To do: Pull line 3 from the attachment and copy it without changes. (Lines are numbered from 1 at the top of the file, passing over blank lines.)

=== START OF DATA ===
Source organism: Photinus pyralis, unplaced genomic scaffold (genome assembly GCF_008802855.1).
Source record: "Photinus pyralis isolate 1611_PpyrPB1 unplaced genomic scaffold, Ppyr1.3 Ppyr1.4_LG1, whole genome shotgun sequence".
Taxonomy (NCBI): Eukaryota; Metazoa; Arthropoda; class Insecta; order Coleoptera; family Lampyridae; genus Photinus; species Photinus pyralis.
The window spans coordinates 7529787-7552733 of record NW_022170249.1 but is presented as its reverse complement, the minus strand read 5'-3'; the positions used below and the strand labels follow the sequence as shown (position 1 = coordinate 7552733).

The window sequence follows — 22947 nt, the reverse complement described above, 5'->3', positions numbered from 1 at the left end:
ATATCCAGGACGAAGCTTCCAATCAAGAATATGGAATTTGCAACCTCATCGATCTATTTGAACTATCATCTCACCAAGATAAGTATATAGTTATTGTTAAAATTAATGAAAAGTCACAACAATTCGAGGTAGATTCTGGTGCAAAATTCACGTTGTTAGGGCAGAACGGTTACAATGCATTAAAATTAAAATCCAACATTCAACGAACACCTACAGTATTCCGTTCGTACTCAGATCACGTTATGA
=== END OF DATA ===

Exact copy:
Taxonomy (NCBI): Eukaryota; Metazoa; Arthropoda; class Insecta; order Coleoptera; family Lampyridae; genus Photinus; species Photinus pyralis.